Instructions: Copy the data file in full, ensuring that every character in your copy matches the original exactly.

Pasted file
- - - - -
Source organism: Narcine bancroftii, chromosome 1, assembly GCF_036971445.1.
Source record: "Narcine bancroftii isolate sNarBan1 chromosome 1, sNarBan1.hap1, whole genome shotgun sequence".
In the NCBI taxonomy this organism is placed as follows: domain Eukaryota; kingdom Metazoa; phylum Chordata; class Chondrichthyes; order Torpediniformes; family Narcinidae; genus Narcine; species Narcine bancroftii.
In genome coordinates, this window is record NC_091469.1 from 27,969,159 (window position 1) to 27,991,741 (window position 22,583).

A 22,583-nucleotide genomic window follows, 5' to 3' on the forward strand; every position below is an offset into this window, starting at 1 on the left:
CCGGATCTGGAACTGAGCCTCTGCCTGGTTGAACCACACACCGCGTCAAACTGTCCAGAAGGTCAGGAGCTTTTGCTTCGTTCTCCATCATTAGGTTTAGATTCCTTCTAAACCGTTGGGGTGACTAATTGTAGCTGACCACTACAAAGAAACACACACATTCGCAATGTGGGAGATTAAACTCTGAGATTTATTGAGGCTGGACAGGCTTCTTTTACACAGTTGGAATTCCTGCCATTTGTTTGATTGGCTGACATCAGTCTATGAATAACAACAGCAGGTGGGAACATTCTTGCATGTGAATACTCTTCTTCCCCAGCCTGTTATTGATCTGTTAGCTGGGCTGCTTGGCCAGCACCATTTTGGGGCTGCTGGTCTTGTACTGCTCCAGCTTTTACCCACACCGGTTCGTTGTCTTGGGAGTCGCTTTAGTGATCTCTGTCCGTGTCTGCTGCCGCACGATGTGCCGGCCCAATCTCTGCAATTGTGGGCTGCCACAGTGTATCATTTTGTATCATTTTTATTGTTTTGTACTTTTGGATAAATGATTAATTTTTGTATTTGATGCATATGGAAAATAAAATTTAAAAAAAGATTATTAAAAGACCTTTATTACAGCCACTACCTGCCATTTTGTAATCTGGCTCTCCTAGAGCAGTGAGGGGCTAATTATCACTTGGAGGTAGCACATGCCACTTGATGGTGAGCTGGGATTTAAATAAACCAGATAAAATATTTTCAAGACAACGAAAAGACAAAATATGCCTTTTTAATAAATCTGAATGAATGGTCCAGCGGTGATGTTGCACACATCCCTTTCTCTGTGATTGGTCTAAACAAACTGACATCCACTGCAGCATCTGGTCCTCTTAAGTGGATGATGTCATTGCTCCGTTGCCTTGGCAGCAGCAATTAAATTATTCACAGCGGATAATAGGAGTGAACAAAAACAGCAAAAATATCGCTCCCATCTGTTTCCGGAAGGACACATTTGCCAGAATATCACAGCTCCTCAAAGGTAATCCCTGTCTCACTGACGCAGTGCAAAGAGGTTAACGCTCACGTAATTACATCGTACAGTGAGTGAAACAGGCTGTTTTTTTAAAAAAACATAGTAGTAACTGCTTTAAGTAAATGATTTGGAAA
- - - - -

Source organism: Narcine bancroftii, chromosome 1, assembly GCF_036971445.1.
Source record: "Narcine bancroftii isolate sNarBan1 chromosome 1, sNarBan1.hap1, whole genome shotgun sequence".
In the NCBI taxonomy this organism is placed as follows: domain Eukaryota; kingdom Metazoa; phylum Chordata; class Chondrichthyes; order Torpediniformes; family Narcinidae; genus Narcine; species Narcine bancroftii.
In genome coordinates, this window is record NC_091469.1 from 27,969,159 (window position 1) to 27,991,741 (window position 22,583).

A 22,583-nucleotide genomic window follows, 5' to 3' on the forward strand; every position below is an offset into this window, starting at 1 on the left:
CCGGATCTGGAACTGAGCCTCTGCCTGGTTGAACCACACACCGCGTCAAACTGTCCAGAAGGTCAGGAGCTTTTGCTTCGTTCTCCATCATTAGGTTTAGATTCCTTCTAAACCGTTGGGGTGACTAATTGTAGCTGACCACTACAAAGAAACACACACATTCGCAATGTGGGAGATTAAACTCTGAGATTTATTGAGGCTGGACAGGCTTCTTTTACACAGTTGGAATTCCTGCCATTTGTTTGATTGGCTGACATCAGTCTATGAATAACAACAGCAGGTGGGAACATTCTTGCATGTGAATACTCTTCTTCCCCAGCCTGTTATTGATCTGTTAGCTGGGCTGCTTGGCCAGCACCATTTTGGGGCTGCTGGTCTTGTACTGCTCCAGCTTTTACCCACACCGGTTCGTTGTCTTGGGAGTCGCTTTAGTGATCTCTGTCCGTGTCTGCTGCCGCACGATGTGCCGGCCCAATCTCTGCAATTGTGGGCTGCCACAGTGTATCATTTTGTATCATTTTTATTGTTTTGTACTTTTGGATAAATGATTAATTTTTGTATTTGATGCATATGGAAAATAAAATTTAAAAAAAGATTATTAAAAGACCTTTATTACAGCCACTACCTGCCATTTTGTAATCTGGCTCTCCTAGAGCAGTGAGGGGCTAATTATCACTTGGAGGTAGCACATGCCACTTGATGGTGAGCTGGGATTTAAATAAACCAGATAAAATATTTTCAAGACAACGAAAAGACAAAATATGCCTTTTTAATAAATCTGAATGAATGGTCCAGCGGTGATGTTGCACACATCCCTTTCTCTGTGATTGGTCTAAACAAACTGACATCCACTGCAGCATCTGGTCCTCTTAAGTGGATGATGTCATTGCTCCGTTGCCTTGGCAGCAGCAATTAAATTATTCACAGCGGATAATAGGAGTGAACAAAAACAGCAAAAATATCGCTCCCATCTGTTTCCGGAAGGACACATTTGCCAGAATATCACAGCTCCTCAAAGGTAATCCCTGTCTCACTGACGCAGTGCAAAGAGGTTAACGCTCACGTAATTACATCGTACAGTGAGTGAAACAGGCTGTTTTTTTAAAAAAACATAGTAGTAACTGCTTTAAGTAAATGATTTGGAAA